Apple has just confirmed plans to purchase Beats Electronics for $3 billion. The acquisition ranks as the largest Apple has ever made and will see it take ownership of an enormously successful and profitable line of consumer headphones as well as a burgeoning subscription music service. Beats co-founders Jimmy Iovine and Dr. Dre will join Apple as part of the acquisition, which it will pay for with $2.6 billion in cash and $400 million in stock. Iovine and Dre will work with Apple on its future music offerings. “They’re going to be coming up with ways of features that blow your mind,” Apple CEO Tim Cook tells The New York Times, “and products you haven’t thought of yet, and seeing around the next corner to articulate the way to take music to an even higher level than it is now.”
“I’ve always known in my heart that Beats belonged with Apple.”
The two companies will remain separate and even continue to offer casually competing services, including iTunes Radio and the recently launched Beats Music subscription service. Apple says that Beats’ focus on music is complementary to its own, though it hasn’t gone into detail on how it’ll manage or integrate this first big acquisition.
“I’ve always known in my heart that Beats belonged with Apple,” Iovine says in a statement. “The idea when we started the company was inspired by Apple’s unmatched ability to marry culture and technology. Apple’s deep commitment to music fans, artists, songwriters and the music industry is something special.”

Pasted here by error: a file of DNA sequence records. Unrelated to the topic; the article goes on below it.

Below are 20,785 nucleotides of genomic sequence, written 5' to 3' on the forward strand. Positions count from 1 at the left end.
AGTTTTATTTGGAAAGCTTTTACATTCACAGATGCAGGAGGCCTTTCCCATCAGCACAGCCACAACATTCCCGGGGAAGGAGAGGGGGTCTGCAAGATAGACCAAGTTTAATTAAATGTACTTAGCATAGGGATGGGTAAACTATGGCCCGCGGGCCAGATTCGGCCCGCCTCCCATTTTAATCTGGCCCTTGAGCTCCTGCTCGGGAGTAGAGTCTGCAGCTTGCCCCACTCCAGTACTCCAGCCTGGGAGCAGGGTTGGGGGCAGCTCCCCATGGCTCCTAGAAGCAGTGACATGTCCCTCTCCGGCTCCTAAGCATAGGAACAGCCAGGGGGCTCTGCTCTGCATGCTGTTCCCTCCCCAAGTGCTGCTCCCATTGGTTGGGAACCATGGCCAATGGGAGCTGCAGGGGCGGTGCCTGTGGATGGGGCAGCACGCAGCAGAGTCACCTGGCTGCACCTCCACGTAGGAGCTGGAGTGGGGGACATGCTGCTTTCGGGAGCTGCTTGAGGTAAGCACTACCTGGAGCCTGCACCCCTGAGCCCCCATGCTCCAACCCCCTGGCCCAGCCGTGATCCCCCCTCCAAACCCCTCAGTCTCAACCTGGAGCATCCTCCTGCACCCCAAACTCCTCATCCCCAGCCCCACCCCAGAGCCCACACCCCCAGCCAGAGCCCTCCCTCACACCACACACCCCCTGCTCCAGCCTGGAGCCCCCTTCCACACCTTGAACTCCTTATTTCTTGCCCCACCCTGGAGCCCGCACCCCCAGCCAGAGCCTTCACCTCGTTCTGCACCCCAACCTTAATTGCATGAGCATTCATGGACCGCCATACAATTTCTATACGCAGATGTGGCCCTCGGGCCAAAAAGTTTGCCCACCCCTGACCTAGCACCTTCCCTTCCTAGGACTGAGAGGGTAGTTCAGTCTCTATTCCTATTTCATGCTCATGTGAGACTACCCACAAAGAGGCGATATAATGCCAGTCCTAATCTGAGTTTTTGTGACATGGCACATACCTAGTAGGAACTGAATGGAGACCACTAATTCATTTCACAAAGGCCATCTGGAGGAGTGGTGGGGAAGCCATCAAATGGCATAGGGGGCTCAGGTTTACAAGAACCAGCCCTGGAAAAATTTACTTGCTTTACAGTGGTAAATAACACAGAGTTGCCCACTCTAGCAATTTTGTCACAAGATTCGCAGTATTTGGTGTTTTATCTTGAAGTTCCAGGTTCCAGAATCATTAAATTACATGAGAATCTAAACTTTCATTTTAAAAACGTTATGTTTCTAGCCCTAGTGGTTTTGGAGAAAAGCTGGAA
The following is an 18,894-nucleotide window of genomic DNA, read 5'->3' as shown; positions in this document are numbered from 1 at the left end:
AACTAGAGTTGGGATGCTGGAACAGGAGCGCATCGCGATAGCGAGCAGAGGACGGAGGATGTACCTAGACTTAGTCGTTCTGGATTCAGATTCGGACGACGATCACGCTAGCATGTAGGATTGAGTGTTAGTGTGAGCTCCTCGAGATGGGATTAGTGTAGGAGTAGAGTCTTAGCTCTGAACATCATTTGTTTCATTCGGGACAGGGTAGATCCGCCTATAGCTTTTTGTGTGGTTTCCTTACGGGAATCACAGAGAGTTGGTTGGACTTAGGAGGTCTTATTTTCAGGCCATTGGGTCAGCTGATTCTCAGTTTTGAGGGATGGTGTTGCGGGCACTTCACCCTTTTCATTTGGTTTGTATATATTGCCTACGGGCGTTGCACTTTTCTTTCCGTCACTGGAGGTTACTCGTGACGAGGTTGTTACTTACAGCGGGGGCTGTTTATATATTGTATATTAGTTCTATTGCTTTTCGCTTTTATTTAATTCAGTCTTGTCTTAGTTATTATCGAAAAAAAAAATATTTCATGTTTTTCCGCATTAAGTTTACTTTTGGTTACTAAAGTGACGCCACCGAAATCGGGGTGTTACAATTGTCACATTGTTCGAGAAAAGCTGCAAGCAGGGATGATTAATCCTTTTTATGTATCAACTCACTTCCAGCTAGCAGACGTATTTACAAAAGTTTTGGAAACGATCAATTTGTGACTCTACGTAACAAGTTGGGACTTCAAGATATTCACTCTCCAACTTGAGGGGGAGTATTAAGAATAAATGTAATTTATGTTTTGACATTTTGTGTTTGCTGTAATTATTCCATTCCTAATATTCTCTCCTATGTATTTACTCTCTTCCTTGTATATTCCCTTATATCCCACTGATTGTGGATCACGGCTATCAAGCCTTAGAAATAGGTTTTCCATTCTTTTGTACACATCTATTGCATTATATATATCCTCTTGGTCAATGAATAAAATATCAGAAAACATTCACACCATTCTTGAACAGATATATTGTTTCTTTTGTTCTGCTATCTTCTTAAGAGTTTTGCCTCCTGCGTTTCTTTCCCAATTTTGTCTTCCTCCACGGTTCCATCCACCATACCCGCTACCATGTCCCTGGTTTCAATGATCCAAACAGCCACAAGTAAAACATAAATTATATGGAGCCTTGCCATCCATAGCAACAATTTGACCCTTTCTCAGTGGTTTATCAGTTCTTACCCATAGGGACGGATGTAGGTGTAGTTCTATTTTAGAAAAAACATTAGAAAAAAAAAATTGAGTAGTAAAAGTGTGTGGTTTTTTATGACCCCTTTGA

The pending buyout was first revealed by The Financial Times on May 8th. Soon after, Beats co-founder Dr. Dre all but confirmed the deal by appearing in a celebratory video posted (and promptly removed) by Tyrese Gibson. In the clip, Dre described himself as “the first billionaire in hip-hop,” alluding to the massive financial payoff he’s due to receive thanks to Apple’s big buy. Speculation about just what Apple sees in Beats and its leadership has been running rampant ever since the acquisition was publicized.
The deal is expected to close by the end of the year and is still subject to regulatory approval. After the deal closes, Iovine will also leave his position as CEO of the music label Interscope, where he’s been in charge for 25 years, according to Billboard.
“Music is such an important part of all of our lives and holds a special place within our hearts at Apple,” Cook says in a statement. “That’s why we have kept investing in music and are bringing together these extraordinary teams so we can continue to create the most innovative music products and services in the world.”